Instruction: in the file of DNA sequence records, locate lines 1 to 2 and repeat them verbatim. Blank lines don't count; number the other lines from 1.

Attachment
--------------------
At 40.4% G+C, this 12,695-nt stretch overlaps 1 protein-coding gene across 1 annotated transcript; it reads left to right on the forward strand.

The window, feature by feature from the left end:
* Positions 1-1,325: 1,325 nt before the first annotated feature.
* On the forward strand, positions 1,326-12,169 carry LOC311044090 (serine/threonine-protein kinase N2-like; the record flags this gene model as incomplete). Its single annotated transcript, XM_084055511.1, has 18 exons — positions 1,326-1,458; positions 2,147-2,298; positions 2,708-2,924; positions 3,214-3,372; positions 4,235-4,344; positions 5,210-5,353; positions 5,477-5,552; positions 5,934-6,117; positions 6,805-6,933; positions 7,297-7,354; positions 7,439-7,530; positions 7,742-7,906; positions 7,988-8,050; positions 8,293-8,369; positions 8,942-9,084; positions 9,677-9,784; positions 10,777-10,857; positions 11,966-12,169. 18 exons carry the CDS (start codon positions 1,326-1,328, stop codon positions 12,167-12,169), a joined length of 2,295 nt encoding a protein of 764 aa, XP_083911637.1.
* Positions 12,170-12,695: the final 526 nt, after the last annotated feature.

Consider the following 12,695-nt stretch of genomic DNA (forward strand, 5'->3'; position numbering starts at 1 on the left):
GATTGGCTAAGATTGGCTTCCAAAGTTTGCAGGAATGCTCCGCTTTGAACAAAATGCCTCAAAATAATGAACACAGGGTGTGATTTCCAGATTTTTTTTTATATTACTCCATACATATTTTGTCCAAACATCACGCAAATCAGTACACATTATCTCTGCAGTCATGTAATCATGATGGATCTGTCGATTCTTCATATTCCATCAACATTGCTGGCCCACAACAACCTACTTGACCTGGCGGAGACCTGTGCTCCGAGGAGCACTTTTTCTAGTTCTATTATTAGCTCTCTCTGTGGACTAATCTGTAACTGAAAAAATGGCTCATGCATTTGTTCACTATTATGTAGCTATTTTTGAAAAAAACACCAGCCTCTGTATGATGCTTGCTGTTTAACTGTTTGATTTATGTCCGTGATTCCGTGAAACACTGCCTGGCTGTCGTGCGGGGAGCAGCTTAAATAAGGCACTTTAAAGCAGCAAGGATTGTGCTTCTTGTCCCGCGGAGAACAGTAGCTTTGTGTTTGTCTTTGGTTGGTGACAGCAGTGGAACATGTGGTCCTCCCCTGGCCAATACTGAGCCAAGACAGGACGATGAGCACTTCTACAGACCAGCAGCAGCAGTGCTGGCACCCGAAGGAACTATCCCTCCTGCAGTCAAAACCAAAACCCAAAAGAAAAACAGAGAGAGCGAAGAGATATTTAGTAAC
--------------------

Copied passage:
At 40.4% G+C, this 12,695-nt stretch overlaps 1 protein-coding gene across 1 annotated transcript; it reads left to right on the forward strand.

The window, feature by feature from the left end: